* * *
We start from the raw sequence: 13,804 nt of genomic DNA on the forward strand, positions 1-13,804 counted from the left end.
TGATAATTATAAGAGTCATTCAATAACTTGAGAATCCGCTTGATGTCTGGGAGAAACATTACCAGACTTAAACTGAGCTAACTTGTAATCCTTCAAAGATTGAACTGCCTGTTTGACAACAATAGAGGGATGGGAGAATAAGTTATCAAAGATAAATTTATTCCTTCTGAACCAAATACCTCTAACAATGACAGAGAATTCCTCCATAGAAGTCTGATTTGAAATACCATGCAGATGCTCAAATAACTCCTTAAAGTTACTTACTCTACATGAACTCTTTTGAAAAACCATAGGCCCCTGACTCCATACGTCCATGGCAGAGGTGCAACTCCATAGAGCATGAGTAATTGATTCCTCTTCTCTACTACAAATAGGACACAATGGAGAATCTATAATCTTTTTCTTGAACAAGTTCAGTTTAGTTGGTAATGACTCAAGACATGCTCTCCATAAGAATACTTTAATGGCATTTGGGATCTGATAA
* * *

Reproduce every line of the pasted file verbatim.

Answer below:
We start from the raw sequence: 13,804 nt of genomic DNA on the forward strand, positions 1-13,804 counted from the left end.
TGATAATTATAAGAGTCATTCAATAACTTGAGAATCCGCTTGATGTCTGGGAGAAACATTACCAGACTTAAACTGAGCTAACTTGTAATCCTTCAAAGATTGAACTGCCTGTTTGACAACAATAGAGGGATGGGAGAATAAGTTATCAAAGATAAATTTATTCCTTCTGAACCAAATACCTCTAACAATGACAGAGAATTCCTCCATAGAAGTCTGATTTGAAATACCATGCAGATGCTCAAATAACTCCTTAAAGTTACTTACTCTACATGAACTCTTTTGAAAAACCATAGGCCCCTGACTCCATACGTCCATGGCAGAGGTGCAACTCCATAGAGCATGAGTAATTGATTCCTCTTCTCTACTACAAATAGGACACAATGGAGAATCTATAATCTTTTTCTTGAACAAGTTCAGTTTAGTTGGTAATGACTCAAGACATGCTCTCCATAAGAATACTTTAATGGCATTTGGGATCTGATAA